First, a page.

Tuesday, March 14, 2006

Cultural Environmentalism at 10: Closing remarks

Boyle sums up, doing some conceptual housekeeping. (Shorter version from Joe Gratz here.) We have a whole bunch of projects, each responding to a different hope and different fear, collected under one umbrella. More conceptual clarity will help.

Here’s an attempt to clarify the papers’ themes: We fear unnecessary monopoly, deadweight social loss, and blocked innovation in thickets of rights. Deadweight social loss in drug pricing is called dead people – maybe it’s necessary loss, but it matters.

We worry about books rotting on shelves when they could be available to the world. Boyle is a member of the tribe that sniffs the rotting paper in libraries and becomes elated (me too!). We fear censorship, complex and simple. (For example, the use of copyright to stop Alan Cranston from translating Hitler’s Mein Kampf without redaction to show what he stood for, as opposed to the authorized English version with its anti-Semitism muted.)

We fear crippling the new social spaces tech enables by crippling the tech itself. We fear imposing a one size fits all IP scheme on developing countries in ways that are not only unjust but inefficient. We fear a world in which covert assumptions embedded in the IP system conceal distributional inequities we couldn’t defend if confronted with them directly.

We fear a world in which innovation is stultified because the industries threatened by upstarts are able to make challenges illegal and the upstarts can’t fight back because they don’t yet exist – that’s what it means to be pro-life for unborn industries.

We fear IP rules raising barriers to entry not just for innovation but for decentralization. There’s a very strong unacknowledged hearkening back to the original antitrust laws in this scholarship – we worry about concentrations of power. The fear is beyond the economic fear. I don’t want just one super media entity even if it is maximally incented to provide me with all the variation that a million would provide.

A different public domain, commons, and set of tools is implied by each of these fears. For some of them, we want free as in beer, others free as in speech. For some we simply want access, for some we oppose single-entity control over chokepoints. That’s confused people who say we lack a consistent notion. Instead we have a set of tools. We don’t want to reify anything; we don’t need a single notion of property, etc.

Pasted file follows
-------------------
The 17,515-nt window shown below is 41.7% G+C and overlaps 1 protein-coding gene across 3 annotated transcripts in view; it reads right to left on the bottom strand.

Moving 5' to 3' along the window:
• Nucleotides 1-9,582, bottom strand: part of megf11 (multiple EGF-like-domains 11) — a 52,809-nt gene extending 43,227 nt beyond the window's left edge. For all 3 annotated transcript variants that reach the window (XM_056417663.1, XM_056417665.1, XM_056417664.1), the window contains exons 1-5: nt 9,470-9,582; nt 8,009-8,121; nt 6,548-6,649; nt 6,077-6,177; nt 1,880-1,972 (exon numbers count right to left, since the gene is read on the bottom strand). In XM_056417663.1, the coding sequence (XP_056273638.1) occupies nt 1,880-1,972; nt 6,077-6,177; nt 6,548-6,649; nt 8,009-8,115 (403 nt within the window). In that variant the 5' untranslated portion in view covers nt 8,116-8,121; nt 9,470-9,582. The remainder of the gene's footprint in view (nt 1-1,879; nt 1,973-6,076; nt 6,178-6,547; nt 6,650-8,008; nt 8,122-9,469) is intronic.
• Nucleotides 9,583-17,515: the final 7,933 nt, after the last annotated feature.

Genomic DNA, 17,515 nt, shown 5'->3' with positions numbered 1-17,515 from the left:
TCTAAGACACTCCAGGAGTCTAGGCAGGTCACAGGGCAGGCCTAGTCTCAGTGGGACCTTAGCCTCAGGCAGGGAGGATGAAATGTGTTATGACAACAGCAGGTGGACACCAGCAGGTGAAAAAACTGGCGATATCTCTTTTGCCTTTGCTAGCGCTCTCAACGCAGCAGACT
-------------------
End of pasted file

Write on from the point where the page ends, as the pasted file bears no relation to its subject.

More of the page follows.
Thus, he shifted to our hopes: The Scottish Enlightenment version would be a rational IP policy based on evidence, with a presumption against government action. We are not just trying to build the black box of innovation, which will give us whatever the current distribution of wealth wants. Our general orientation: This stuff has changed my life and others’ in ways I couldn’t imagine and I can’t wait to see what it will disrupt next! The destabilization of power in a fermenting bubble is a strength of liberalism.

We hope for distributed innovation and culture not just because it works. And it’s not even just because of the decentralization of power. It’s a romantic hope that we could enable more widely a kind of homo ludens, a playing animal, because many of us have jobs in which we get to play with stuff and create stuff, and it’s really cool and amazingly fulfilling. We want that to be more widely available.

We don’t know how far these methods scale. Maybe they don’t scale far beyond the world of the virtual. We don’t know and we don’t want to foreclose anything. It’s reasonable to say the state shouldn’t pick; it’s also reasonable to say we should put a thumb on the scale of the side of freedom.

We are using these tools to create commons. Then we use the commons to build on itself – a virtuous cycle. CC shows why it’s exciting to be an entrepreneur – CC has gone from idea to real thing in a few years.

If hopes and fears require different inflections and tools, we don’t need a big theory. We need a bunch of little ideas that work. Maybe then things will take off in ways we never imagined, out of which new tools will come.

My closing remarks: What a great conference!

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